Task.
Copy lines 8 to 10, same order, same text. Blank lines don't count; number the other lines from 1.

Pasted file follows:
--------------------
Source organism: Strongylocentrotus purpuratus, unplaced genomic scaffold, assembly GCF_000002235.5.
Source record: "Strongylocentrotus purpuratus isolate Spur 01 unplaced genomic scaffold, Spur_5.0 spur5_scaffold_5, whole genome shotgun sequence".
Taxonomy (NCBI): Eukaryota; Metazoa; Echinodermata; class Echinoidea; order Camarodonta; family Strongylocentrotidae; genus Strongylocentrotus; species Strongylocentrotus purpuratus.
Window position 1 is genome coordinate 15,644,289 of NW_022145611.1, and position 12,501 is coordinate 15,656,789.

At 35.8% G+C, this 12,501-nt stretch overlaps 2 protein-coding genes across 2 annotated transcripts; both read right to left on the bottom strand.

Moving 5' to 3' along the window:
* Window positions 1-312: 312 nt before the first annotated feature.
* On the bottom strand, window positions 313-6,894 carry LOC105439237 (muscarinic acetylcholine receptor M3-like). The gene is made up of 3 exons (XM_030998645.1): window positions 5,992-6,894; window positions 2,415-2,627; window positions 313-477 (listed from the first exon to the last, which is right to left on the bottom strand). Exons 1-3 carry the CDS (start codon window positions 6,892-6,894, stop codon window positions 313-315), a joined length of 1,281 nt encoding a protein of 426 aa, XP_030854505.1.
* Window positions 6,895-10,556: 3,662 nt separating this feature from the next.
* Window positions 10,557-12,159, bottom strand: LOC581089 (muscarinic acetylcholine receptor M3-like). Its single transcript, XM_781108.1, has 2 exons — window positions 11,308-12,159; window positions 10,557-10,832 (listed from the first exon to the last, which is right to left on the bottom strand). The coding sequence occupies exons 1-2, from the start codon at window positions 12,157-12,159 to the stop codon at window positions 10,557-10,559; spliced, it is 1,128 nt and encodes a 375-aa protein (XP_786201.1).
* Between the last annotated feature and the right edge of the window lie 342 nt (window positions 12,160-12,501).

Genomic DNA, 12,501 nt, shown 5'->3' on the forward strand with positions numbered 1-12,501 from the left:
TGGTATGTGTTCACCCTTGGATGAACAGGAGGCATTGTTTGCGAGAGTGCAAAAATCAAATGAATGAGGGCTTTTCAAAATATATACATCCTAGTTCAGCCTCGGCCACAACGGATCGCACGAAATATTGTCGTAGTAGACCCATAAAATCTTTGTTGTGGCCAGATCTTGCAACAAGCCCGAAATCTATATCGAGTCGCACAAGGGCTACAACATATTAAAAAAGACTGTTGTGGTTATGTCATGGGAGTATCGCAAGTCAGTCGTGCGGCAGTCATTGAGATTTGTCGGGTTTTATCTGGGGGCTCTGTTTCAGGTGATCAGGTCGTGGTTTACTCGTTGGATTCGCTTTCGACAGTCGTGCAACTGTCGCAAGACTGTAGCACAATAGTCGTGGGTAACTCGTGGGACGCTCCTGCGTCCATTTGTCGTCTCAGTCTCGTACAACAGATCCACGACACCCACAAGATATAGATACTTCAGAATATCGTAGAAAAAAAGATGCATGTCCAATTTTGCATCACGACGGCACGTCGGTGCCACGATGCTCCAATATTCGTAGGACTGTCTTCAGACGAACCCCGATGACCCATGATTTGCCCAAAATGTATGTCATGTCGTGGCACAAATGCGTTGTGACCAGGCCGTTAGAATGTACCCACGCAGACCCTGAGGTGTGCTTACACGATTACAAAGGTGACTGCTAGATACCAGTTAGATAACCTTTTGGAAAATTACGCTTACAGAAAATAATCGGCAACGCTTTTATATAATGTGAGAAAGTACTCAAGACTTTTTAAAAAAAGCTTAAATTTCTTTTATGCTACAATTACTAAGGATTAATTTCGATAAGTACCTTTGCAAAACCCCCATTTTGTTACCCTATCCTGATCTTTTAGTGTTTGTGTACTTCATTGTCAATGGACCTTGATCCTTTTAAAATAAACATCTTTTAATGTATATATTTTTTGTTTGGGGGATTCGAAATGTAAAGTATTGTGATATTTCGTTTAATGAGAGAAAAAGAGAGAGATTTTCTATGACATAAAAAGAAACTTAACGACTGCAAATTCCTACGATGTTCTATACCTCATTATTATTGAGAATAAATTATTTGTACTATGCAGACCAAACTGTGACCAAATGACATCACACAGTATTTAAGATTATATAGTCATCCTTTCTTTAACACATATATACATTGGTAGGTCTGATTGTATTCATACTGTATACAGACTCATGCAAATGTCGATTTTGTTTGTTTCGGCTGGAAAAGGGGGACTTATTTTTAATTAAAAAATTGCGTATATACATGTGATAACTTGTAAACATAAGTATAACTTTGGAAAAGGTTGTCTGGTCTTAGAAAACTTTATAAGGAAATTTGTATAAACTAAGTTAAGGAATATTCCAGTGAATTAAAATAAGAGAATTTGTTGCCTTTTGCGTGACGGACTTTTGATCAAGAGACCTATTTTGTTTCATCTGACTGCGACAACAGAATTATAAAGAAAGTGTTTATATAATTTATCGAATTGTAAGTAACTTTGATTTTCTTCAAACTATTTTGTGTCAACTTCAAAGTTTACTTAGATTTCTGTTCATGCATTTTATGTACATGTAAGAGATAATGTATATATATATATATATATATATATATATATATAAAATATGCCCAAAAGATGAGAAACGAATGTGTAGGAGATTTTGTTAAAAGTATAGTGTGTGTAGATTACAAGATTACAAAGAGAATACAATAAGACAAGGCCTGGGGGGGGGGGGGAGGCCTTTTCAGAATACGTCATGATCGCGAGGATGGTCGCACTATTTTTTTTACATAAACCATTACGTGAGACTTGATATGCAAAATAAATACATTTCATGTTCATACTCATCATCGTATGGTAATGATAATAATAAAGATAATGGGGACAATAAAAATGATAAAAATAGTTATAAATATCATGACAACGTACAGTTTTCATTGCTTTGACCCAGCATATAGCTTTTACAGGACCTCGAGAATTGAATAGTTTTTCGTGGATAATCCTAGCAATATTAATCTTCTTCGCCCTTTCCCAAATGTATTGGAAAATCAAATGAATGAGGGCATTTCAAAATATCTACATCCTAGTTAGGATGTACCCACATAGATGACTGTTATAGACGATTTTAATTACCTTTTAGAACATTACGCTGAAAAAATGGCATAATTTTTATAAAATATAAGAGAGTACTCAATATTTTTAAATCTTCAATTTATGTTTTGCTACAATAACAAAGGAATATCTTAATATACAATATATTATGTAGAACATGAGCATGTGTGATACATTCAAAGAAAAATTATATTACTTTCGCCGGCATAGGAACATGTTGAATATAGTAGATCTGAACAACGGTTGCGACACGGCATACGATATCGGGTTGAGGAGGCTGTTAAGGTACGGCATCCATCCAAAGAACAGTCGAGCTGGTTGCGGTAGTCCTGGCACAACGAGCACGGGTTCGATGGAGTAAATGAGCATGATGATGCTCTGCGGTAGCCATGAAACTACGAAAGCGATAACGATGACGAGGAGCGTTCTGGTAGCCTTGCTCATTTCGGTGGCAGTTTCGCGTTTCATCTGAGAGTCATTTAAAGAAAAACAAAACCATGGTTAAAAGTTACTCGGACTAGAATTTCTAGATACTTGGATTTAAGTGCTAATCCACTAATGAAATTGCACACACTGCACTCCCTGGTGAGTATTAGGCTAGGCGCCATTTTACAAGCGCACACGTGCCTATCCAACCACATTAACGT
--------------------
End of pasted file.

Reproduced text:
* On the bottom strand, window positions 313-6,894 carry LOC105439237 (muscarinic acetylcholine receptor M3-like). The gene is made up of 3 exons (XM_030998645.1): window positions 5,992-6,894; window positions 2,415-2,627; window positions 313-477 (listed from the first exon to the last, which is right to left on the bottom strand). Exons 1-3 carry the CDS (start codon window positions 6,892-6,894, stop codon window positions 313-315), a joined length of 1,281 nt encoding a protein of 426 aa, XP_030854505.1.
* Window positions 6,895-10,556: 3,662 nt separating this feature from the next.
* Window positions 10,557-12,159, bottom strand: LOC581089 (muscarinic acetylcholine receptor M3-like). Its single transcript, XM_781108.1, has 2 exons — window positions 11,308-12,159; window positions 10,557-10,832 (listed from the first exon to the last, which is right to left on the bottom strand). The coding sequence occupies exons 1-2, from the start codon at window positions 12,157-12,159 to the stop codon at window positions 10,557-10,559; spliced, it is 1,128 nt and encodes a 375-aa protein (XP_786201.1).